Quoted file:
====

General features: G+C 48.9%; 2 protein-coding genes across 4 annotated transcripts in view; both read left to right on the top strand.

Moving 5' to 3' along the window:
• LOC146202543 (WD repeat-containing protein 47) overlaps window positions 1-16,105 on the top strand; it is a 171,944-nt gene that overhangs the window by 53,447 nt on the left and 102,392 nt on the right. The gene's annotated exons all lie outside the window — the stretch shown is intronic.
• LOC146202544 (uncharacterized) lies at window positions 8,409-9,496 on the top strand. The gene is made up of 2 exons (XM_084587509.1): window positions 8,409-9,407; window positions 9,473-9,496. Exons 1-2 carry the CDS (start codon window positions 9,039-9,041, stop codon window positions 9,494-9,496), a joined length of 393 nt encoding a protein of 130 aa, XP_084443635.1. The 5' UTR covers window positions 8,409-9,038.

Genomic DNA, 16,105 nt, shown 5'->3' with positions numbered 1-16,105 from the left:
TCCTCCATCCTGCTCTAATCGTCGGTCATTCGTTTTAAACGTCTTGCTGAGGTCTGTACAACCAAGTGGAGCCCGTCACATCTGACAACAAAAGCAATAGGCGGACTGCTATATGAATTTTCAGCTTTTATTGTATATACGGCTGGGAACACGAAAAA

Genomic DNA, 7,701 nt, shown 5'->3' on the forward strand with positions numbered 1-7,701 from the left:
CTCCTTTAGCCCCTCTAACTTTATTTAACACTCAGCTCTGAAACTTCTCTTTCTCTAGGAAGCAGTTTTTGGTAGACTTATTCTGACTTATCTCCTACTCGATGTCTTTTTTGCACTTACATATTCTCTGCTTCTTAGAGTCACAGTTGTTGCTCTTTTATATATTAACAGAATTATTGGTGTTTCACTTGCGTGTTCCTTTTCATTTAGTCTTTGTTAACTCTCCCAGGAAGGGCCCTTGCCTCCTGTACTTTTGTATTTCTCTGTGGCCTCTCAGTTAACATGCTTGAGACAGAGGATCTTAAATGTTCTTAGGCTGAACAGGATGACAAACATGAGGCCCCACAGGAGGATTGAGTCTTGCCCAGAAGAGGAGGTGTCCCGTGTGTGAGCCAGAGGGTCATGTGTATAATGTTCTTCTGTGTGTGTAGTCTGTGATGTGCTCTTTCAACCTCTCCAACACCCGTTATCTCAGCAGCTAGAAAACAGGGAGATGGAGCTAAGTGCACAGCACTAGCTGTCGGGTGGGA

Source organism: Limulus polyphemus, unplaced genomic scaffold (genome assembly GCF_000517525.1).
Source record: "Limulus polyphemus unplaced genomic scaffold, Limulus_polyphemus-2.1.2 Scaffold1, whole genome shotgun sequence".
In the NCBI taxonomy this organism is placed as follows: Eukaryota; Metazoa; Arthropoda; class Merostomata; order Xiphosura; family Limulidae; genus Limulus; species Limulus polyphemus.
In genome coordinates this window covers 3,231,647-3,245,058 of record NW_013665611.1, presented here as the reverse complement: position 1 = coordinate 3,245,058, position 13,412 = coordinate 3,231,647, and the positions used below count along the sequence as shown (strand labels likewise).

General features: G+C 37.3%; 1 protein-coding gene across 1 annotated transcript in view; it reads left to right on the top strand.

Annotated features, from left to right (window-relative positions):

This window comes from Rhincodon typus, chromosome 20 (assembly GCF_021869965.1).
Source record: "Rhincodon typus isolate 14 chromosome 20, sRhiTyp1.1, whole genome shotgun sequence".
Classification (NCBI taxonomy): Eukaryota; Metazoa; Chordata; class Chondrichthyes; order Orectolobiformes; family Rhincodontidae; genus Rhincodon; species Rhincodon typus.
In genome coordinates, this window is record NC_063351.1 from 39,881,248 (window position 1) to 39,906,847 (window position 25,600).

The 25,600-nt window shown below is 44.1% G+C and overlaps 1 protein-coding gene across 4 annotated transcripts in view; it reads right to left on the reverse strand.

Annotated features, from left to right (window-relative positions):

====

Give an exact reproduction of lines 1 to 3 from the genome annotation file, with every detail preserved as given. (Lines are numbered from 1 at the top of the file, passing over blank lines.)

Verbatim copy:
General features: G+C 48.9%; 2 protein-coding genes across 4 annotated transcripts in view; both read left to right on the top strand.

Moving 5' to 3' along the window:
• LOC146202543 (WD repeat-containing protein 47) overlaps window positions 1-16,105 on the top strand; it is a 171,944-nt gene that overhangs the window by 53,447 nt on the left and 102,392 nt on the right. The gene's annotated exons all lie outside the window — the stretch shown is intronic.